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To Your Ride
Heated seats have always seemed to be a luxury item to us here at Fraser Engine Co. But in researching them for this article, we discovered they can be very affordable, and range from a simple cover you put on top of the seat, to the more desirable pads you install inside the seat. There are also companies that will provide entire replacement seats.
First, there are both seat heaters, and the more complicated seat heater/cooler kits. Because the latter requires perforated foam in your seats, and some other cavaets, we’re going to focus on the heaters only.
The most common classification of after-market automotive seat heaters are “pad-style” heaters, which are virtually identical to the ones you put on top of your grandparent’s recliner cushion. But these go inside your vehicle’s seat between the foam cushioning below, and the fabric or leather seat cover above.
All of the brand-name kits have several features in common. Universal wiring harnesses that “piggyback” onto your car’s existing wiring are the norm, while some have dedicated wiring harnesses for more popular car makes and models.
The majority of kits also have overheating sensors as well. If you leave your car running, and get out to talk to someone, the seat heater will turn off before it gets “too” hot. A necessity.
A few kits seem to be much more thought-out in build and safety features than others, see Rostra Seat Heaters below in the Summit Racing section.
Here are the important things to know about purchasing after-market seat heating systems:
1. Do yourself a favor and buy a brand name. Even better don’t buy something like this from Amazon. We’ve researched this fairly well, and even if you find the Chinese manufacturer of a name brand, you won’t get the support or warranty that you would if you purchased the item from a company based in the United States. This is more important than you would think, mainly because a seat heater could malfunction and cause damage to your seat. And, in a rare scenario cause a fire.
2. Consider professional installation. Even if you buy a kit that is 100% designed and compatible with your vehicle, an installer does this all the time. They know what plugs should be wrapped with electrical tape, and where to be secured (zip tied) out of the way. Plus, all businesses have to have insurance, so if anything ever goes wrong with the seat heater system, you have some assurances. If you can’t find a reasonable dealership or garage with experience doing this, a good practice is to find a reputable car stereo installer, who will most likely have the skill, tools, and accessories to do the job right. Just be sure to get a fixed “by-the-job” price, in advance, not a by-the-hour price.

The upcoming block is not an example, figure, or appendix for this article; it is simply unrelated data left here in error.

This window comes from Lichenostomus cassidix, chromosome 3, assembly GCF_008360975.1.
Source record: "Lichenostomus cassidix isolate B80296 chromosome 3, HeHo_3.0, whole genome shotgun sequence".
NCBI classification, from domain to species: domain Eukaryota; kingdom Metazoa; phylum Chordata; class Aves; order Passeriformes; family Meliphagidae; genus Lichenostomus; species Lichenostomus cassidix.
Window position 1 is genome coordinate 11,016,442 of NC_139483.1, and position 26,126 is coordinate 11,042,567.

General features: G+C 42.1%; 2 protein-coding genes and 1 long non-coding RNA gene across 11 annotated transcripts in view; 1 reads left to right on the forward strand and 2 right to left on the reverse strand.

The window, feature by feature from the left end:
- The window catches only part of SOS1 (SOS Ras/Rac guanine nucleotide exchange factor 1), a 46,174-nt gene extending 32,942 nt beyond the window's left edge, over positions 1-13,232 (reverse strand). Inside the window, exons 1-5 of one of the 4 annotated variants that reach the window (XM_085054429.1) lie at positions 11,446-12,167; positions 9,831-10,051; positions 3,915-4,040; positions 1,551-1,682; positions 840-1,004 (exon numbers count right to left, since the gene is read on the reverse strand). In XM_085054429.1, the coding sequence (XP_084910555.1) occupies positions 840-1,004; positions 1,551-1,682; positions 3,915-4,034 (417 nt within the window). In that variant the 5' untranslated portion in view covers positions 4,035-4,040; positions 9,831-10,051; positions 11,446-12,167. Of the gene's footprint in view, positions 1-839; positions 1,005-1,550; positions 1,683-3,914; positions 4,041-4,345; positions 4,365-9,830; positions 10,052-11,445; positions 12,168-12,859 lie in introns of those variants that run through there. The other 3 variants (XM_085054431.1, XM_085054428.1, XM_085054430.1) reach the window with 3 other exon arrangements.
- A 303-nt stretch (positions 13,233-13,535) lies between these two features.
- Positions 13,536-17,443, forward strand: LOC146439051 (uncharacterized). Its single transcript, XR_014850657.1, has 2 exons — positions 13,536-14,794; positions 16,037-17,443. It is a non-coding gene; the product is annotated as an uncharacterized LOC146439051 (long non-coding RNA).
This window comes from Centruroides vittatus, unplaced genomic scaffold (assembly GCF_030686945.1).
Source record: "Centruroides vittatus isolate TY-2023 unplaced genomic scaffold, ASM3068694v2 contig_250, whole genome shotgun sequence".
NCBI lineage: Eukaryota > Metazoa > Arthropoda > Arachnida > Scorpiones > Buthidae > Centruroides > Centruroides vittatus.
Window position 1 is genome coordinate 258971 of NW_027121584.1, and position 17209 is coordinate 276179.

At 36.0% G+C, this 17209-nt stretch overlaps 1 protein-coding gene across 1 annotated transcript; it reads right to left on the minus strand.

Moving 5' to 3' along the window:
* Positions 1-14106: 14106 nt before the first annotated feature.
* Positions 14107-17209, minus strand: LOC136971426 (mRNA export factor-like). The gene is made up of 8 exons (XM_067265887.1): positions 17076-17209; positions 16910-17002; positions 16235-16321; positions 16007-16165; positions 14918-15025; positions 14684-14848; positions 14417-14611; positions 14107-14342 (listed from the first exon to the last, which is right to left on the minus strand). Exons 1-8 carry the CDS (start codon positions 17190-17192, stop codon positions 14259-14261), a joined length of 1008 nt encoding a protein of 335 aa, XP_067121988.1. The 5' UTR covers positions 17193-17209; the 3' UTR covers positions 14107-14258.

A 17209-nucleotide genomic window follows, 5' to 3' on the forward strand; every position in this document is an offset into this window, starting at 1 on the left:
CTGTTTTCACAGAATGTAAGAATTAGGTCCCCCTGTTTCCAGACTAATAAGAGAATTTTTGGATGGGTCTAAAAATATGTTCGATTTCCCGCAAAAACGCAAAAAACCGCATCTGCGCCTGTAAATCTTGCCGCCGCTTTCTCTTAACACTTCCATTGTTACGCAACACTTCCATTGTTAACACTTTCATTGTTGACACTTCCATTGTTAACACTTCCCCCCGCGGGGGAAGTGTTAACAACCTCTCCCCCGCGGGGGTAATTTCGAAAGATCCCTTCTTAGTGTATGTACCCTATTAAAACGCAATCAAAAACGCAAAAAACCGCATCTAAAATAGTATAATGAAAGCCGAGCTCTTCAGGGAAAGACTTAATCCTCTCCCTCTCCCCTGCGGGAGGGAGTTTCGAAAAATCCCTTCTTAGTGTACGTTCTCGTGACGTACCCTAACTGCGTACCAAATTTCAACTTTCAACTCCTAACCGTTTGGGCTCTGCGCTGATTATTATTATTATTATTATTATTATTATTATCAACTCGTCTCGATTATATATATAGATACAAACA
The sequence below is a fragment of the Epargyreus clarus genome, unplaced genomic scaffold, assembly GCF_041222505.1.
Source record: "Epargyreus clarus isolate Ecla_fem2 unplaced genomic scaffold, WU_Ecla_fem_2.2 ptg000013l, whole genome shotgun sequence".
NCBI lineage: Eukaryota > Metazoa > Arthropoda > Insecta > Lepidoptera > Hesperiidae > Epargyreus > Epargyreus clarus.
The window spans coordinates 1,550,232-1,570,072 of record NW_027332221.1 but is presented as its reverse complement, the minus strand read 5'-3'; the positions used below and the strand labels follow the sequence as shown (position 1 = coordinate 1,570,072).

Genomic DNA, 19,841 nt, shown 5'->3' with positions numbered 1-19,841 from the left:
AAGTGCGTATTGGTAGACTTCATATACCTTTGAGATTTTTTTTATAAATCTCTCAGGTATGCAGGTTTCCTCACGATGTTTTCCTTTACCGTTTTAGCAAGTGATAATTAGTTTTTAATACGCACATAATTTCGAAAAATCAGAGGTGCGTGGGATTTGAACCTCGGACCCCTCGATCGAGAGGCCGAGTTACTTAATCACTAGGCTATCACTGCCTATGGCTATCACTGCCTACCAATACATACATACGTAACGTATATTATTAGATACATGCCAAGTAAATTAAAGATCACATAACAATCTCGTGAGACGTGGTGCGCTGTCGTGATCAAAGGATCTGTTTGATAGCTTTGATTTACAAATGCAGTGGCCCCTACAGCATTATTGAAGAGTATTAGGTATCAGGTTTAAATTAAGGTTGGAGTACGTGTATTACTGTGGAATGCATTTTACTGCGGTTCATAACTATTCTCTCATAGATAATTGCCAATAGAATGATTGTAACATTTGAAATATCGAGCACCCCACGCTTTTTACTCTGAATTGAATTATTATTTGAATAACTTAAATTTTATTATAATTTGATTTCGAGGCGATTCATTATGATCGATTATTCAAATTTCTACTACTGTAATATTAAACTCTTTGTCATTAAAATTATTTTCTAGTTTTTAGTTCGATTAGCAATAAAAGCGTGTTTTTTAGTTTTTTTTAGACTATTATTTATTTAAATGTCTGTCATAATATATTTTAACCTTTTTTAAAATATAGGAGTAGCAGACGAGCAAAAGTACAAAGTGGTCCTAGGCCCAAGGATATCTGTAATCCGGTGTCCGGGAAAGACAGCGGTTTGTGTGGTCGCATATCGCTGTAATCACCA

3. Know what you want, and what you’re going to get, before you make your purchase. Do you want to heat just the driver’s seat? Or, do you want warmth available to both front seats? Are you okay with just a high/low temperature option? Or, would you like more levels in-between?
4. Know your vehicle. As noted in several sets of instructions, and instructional videos, you need to know if you vehicle has passenger-presence sensors in the seat(s). These “sensors” are switches that enable or disable airbag deployment in a crash situation. Some seat heating kits, (the cheaper ones), have pads that cannot be trimmed, and accordingly cannot be used with a passenger sensor seat. Determine if you vehicle has such a sensor, and buy a kit with a compatibility feature.
While this is somewhat rare for us, we were really impressed with one particular system we found at SummitRacing.com, called the Rostra ComfortHeat System. Rostra’s website offers detailed insights to their product as well as an informative Q&A, you can see here.
Rostra Seat Heater kits range from $59 for one seat with a basic hi/low/off switch, to $200 for the dual seat ComfortHeat system. The first “better quality” feature in this system is the five-heat-level thumb-dial controls, which offer two more temperature settings that just low and high. Next is the trimmable carbon-fiber heating pads. This feature may allow you to sufficiently circumvent the passenger seat sensor issues on some vehicle models, but you’ll have to check with Rostra. Lastly, Rostra noted that their wiring harnesses had built-in strain-relief, which accommodates movement of the seat with out the wires ripping out of their connectors. And those connectors lock in place. Finally, the pad adhesive is a special high-temperature product, perfectly capable of withstanding the heat generated. And the power relays are a five-terminal configuration, which provides a more stable flow of power.
The honorable mention kit we found was by heatyourseat.com, and was relatively easy with similarly easy instructions and a video on their website.
With all seat heater kits, you’ll have to deal with removing the actual seat cover to do the installation. And be forewarned, some seat covers are glued directly to the foam cushions, and for that very reason, are not compatible with seat heating pad systems, because the adhesive used in those applications is potentially flammable. And even if you could figure out a workaround, the feel under your bottom will never be the same.
That’s our take on adding car or truck seat heating to your ride. We hope it’s as good a holiday gift for your significant other, as it is for ours.
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